Medicare co-insurance loophole: The value of waiving co-insurance for Medicare beneficiaries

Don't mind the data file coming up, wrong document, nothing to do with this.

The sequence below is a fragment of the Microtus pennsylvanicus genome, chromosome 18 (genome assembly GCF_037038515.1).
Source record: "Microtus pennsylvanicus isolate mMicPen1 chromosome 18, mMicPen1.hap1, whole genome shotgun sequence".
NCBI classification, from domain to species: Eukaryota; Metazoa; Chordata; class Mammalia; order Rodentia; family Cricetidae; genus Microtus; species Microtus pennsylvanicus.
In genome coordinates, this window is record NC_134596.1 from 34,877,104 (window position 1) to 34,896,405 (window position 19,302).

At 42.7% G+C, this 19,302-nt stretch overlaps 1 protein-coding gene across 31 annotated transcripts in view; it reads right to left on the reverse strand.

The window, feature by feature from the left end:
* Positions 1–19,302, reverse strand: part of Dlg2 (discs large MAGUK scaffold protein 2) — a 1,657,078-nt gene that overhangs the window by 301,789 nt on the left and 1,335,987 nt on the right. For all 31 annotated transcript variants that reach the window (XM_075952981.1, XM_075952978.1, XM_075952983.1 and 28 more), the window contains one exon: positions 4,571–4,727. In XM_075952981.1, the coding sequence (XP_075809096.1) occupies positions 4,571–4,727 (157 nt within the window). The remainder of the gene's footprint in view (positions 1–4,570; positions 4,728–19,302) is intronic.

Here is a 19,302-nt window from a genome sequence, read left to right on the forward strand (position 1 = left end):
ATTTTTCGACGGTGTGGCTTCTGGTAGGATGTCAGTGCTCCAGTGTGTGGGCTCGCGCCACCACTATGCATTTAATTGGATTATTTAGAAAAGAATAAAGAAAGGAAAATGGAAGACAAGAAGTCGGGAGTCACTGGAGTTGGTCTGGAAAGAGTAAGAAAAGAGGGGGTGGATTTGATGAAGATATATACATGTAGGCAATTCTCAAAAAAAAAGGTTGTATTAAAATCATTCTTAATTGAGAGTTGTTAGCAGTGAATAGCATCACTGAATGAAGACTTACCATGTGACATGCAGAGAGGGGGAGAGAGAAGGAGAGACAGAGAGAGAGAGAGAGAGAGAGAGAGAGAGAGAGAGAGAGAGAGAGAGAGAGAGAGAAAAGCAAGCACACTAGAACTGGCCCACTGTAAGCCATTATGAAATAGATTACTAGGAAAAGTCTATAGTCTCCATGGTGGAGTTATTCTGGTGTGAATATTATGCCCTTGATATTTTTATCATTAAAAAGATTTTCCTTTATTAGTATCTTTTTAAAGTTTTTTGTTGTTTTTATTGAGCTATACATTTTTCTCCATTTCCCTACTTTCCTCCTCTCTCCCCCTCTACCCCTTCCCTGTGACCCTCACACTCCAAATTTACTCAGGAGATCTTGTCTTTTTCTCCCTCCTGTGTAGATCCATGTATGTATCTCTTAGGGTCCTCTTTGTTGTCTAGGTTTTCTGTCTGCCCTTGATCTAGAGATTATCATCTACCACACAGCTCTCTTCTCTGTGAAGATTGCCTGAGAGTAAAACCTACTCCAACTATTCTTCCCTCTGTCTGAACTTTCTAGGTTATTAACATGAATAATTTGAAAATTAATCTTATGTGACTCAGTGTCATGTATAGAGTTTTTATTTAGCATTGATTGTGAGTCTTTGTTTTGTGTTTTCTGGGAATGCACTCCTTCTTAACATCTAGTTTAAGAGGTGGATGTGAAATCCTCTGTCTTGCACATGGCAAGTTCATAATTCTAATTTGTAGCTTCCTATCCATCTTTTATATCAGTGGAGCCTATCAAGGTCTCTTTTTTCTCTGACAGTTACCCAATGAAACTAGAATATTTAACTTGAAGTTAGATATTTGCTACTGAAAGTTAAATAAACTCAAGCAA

Medicare fully covers colorectal cancer (CRC) screening (screening colonoscopy, fecal immunochemical test, fecal occult blood test, multi-target stool DNA, flexible sigmoidoscopy, and CT colonography); however, if a biopsy or removal of a lesion occurs during the screening colonoscopy, the procedure becomes diagnostic. In addition, a colonoscopy that is performed after a positive stool test is coded as a diagnostic procedure regardless of colonoscopy findings. A diagnostic colonoscopy means the beneficiary may be charged co-insurance.1 If waiving this co-insurance would result in a 10-percentage-point increase in adherence, MISCAN-Colon estimated there would be 13% fewer CRC deaths and approximately a 0.6% increase in CRC-related costs for the Centers for Medicare and Medicaid Services. Moreover, if removing the co-insurance increased the overall CRC screening rate by 0.6%, it would be considered cost-effective legislation. Therefore, the waiver is likely to have a favorable balance of health and cost impact. Methods and recommendations are described in more detail in Peterse et al., 2017.